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I'm a php head and getting to grips with ASP.NET MVC 5. In php, after submitting checkbox fields, in order to post back the form with the checkboxes you checked initially set to true, you have to run a if isset on em.

However reading up on model binding in mvc, it seems that this is done automatically for you, i.e checkboxes are returned after form submit checked, if originally selected, using either the HTML.CheckBox or HTML.CheckBoxFor helpers.

Is this the case, or am I expecting too much of MVC?

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    I think it's done "automatically", in the sense that it reads whatever data the provided model instance has (assuming successful binding). Have you tried it? – Theodoros Chatzigiannakis Jan 15 '15 at 23:08
  • If your binding to a model property - @Html.CheckBoxFor(m => m.MyBooleanProperty)` - and you post back your model, then the DefaultModelBinder will bind it correctly for you. – user3559349 Jan 15 '15 at 23:11
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No, ASP.NET MVC doesn't remember checkbox values after they're submitted. Being an HTTP application as soon as ASP.NET MVC has rendered the HTML it ends the request and forgets everything about what it's just done. Then upon submitting a form ASP.NET MVC processes the incoming HTTP request and maps it to your model via its model binding (more on how it does this in a moment).

Having come from a PHP background myself this is one of those questions I always had when starting with ASP.NET MVC.

With ASP.NET MVC you have to remember that you're working within the context of a complete framework, and in order to ensure you're as productive as possible ASP.NET MVC will take care of a lot of the mundane work for you - ASP.NET MVC's model binding is a perfect example of this.

When submitting a form, the ASP.NET MVC framework will parse all incoming post data and attempt to automatically map it to the values you're providing it via your controller action.

So where as in PHP you'd normally do something along the lines of:

if(isset($_POST['checkboxValue'])) {
    $checkboxVal = $_POST['checkboxValue'];
}

ASP.NET MVC will automaltically bind the incoming post data to your action parameter like so:

[HttpPost]
public ActionResult Submit(bool checkboxValue){
}

It does this by checking the parameter name (checkboxValue) matches that of the post data array key, and that the type also matches up. For instance, if you were to change the above checkboxValue from a boolean to a string and change the name, then ASP.NET MVC's model binding will be unable to match the property to the post data and will not automatically set the value for you.

It's also worth noting that ASP.NET MVC's model binding doesn't know how you created the checkbox.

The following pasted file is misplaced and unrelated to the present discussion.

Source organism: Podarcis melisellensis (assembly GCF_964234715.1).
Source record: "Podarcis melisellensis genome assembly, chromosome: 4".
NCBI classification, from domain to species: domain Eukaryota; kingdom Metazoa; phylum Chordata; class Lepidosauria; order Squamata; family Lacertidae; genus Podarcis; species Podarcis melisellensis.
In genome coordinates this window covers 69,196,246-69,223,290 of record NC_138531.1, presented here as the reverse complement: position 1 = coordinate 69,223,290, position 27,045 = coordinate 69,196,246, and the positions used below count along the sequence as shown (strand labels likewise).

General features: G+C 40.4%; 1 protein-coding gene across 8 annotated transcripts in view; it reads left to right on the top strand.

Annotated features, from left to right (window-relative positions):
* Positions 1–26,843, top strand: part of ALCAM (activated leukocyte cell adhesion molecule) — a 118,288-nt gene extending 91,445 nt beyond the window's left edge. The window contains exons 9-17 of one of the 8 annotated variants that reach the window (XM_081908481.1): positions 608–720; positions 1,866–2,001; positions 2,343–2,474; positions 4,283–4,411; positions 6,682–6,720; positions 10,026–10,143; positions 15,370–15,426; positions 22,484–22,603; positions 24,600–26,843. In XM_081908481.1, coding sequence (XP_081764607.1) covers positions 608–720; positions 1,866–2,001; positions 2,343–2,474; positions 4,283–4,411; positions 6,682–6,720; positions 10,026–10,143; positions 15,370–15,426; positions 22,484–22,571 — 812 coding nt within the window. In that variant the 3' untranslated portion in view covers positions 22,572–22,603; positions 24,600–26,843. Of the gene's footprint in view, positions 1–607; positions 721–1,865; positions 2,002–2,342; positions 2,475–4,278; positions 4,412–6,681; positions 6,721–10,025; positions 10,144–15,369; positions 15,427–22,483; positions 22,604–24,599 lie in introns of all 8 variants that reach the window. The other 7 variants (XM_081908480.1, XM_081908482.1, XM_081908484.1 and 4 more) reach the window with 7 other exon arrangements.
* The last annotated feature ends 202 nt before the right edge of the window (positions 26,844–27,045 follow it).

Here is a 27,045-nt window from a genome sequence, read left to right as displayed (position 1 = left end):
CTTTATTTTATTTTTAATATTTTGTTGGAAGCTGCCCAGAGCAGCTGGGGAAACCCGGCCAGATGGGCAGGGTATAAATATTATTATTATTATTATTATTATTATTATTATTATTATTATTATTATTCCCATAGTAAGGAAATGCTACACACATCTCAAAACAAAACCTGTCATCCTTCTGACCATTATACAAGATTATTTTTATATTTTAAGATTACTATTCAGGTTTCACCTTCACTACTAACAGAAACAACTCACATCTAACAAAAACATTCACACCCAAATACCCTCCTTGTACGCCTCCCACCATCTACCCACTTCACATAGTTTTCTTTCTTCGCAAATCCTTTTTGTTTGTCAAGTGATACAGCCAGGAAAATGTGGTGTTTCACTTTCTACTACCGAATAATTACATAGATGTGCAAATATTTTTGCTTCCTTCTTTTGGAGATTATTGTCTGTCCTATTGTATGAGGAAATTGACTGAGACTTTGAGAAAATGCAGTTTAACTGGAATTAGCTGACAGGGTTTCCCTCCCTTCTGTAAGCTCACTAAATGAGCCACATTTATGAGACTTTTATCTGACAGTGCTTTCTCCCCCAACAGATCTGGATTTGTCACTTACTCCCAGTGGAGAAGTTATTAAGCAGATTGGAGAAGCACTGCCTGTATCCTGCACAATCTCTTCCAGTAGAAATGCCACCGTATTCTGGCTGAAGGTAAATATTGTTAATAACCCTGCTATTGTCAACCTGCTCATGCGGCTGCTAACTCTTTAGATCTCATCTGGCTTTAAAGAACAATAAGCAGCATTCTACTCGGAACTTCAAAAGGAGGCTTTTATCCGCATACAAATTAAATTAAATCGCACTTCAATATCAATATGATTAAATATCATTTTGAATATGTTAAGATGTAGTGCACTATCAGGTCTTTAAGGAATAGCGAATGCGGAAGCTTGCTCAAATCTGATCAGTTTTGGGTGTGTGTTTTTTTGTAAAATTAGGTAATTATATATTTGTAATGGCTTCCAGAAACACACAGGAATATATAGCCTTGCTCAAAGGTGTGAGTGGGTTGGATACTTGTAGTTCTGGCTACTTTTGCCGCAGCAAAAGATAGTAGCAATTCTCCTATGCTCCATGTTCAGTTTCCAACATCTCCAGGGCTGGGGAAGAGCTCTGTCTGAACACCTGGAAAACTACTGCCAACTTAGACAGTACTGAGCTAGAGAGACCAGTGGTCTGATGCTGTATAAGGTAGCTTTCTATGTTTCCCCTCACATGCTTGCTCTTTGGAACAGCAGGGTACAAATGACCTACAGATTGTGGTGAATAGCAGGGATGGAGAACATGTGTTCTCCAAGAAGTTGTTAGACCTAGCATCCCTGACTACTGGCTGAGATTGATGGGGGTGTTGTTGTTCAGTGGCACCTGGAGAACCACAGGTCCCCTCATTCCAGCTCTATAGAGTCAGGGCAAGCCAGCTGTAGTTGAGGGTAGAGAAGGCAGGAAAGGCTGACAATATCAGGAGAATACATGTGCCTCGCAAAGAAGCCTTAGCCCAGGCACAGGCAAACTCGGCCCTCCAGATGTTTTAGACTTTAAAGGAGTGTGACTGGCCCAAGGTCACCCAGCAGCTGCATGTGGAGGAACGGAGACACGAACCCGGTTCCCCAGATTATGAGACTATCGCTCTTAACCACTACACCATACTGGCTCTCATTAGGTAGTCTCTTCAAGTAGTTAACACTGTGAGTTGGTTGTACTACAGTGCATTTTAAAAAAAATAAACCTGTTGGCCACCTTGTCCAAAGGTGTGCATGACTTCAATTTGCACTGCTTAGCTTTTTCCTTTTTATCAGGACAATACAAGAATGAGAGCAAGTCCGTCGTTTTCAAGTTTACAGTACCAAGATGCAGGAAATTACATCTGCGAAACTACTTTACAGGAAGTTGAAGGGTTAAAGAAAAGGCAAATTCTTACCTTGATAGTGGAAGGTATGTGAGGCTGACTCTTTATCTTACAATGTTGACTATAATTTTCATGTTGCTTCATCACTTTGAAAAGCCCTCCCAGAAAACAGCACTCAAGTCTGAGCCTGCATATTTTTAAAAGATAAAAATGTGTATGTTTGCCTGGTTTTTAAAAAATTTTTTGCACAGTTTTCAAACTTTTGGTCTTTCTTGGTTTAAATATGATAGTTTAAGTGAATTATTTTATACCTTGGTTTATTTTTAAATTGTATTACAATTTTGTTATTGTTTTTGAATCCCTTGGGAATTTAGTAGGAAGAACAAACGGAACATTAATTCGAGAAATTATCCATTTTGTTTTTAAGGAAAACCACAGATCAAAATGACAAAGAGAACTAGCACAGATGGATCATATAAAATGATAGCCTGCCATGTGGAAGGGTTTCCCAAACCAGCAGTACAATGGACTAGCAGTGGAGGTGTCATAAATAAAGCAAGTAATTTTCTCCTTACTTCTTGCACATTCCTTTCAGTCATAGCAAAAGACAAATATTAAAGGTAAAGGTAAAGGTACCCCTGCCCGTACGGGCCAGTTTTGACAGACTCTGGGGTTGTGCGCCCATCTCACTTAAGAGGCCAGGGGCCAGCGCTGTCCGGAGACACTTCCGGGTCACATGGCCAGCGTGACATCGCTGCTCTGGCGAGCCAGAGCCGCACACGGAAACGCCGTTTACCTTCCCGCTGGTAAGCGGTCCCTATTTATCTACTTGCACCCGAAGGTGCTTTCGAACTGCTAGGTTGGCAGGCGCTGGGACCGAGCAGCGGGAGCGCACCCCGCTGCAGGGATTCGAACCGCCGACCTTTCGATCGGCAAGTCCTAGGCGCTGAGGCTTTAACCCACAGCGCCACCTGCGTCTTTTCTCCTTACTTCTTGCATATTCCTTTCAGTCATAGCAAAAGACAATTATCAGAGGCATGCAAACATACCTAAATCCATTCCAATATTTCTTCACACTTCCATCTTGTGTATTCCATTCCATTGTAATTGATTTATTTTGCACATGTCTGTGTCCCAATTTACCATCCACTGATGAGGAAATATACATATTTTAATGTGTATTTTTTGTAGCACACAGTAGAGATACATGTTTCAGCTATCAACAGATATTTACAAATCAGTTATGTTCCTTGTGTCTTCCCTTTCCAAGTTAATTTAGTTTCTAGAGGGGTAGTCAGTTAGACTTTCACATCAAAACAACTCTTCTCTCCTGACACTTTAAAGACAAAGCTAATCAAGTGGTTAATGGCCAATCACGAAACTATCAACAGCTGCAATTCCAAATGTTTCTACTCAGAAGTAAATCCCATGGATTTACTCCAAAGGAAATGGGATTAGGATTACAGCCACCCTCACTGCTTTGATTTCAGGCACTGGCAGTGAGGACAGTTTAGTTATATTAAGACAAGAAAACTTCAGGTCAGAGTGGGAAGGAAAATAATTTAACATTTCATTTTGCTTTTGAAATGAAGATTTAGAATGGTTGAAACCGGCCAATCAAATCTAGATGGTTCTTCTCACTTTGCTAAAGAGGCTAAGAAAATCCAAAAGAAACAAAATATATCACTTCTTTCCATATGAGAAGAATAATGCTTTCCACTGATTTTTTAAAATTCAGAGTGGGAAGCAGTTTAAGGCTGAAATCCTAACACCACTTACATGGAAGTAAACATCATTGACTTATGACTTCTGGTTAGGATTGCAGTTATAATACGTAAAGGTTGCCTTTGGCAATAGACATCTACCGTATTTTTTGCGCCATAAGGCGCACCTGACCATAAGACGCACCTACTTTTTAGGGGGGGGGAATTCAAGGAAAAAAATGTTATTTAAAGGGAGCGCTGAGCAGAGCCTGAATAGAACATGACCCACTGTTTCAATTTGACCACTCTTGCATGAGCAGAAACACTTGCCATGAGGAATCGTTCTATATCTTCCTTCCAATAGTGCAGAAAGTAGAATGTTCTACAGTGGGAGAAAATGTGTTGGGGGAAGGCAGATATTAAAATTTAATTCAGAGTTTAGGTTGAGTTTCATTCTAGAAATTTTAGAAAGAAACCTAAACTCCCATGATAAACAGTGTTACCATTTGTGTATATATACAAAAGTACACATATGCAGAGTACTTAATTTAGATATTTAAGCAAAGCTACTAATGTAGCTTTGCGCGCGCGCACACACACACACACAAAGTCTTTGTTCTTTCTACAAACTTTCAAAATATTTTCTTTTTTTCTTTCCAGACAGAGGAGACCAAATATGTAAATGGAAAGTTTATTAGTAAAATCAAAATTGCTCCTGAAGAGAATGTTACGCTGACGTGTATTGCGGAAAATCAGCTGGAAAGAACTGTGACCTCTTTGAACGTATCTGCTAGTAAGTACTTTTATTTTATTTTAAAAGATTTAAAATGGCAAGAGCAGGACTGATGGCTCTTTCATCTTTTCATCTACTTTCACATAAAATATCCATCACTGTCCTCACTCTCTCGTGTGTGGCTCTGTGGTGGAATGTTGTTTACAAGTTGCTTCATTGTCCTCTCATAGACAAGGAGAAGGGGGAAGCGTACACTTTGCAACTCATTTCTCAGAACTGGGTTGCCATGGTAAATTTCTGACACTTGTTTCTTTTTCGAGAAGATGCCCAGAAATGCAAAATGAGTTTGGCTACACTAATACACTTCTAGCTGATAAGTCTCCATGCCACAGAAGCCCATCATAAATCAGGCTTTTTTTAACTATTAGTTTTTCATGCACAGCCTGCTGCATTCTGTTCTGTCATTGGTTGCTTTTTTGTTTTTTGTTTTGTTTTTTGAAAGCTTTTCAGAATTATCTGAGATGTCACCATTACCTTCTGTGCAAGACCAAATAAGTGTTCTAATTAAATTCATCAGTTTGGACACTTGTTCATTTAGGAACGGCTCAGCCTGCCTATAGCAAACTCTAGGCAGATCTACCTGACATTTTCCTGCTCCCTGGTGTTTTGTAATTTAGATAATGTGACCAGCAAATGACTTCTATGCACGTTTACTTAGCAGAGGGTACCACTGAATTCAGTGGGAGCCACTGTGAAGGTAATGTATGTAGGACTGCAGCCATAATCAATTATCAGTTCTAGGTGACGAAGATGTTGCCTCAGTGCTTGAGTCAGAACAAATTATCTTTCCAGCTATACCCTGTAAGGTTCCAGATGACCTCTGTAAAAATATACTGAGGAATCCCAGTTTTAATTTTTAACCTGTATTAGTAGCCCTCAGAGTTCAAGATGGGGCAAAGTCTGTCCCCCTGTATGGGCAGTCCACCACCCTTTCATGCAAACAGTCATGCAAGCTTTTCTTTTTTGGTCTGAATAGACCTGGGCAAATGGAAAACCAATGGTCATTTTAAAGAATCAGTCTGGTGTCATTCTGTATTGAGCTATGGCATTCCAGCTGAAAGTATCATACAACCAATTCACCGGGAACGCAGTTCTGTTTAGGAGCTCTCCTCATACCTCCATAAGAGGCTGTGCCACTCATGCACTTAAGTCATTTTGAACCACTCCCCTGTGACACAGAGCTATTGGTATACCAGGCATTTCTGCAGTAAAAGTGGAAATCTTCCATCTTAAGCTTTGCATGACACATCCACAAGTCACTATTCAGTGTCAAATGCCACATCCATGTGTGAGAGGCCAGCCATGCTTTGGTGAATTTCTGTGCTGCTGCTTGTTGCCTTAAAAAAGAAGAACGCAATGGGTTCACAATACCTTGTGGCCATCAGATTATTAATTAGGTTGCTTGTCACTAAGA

The HTML.CheckBox and HTML.CheckBoxFor html helpers are purely a means to make it easier for you to create the HTML. If you were to manually write the HTML yourself then the model binder will still successfully bind the submitted data.

Edit:

As @DrinkBird has quite rightly pointed out, you're also able to access all of your form's post data by using the FormCollection instance like so:

[HttpPost]
public ActionResult Submit(FormCollection postData){
}

This collection represents all of the data posted to the Submit action.

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    You can also use the FormCollection parameter that includes every data posted back to the server. – DrinkBird Jan 15 '15 at 23:48
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    Very true! I've amended my answer as I feel this should be included. – Joseph Woodward Jan 15 '15 at 23:56
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Yes, model-binding should allow you to retrieve the value of a checkbox on submission.

if your model looks like:

public class myModel
{
    public bool myBool {get; set;}
}

and in your HTML, you've used the helper

@Html.CheckBoxFor(m => m.myBool)

Then in your post action to handle the submission:

[HttpPost]
public ActionResult MyAction(myModel model)
{
    var whatsThis = model.myBool;
}

...whatsThis will be true if the checkbox was checked, false if not.

Part of why this works is that when you use @html.CheckBoxFor, it also places a hidden form field that will pass false if the box is unchecked, to aid with model binding -- if it didn't, per HTTP there would be no varibalbe 'myBool' submitted in the post-vars collection.

If you return this model back into the form (say, if it didn't validate), then the form will re-present the checkbox in whatever state it was in on submission:

[HttpPost]
public ActionResult MyAction(myModel model)
{
  if(!ModelState.IsValid)
  {
     return View(model);
  }
  else
  {
     //do success
  }
}

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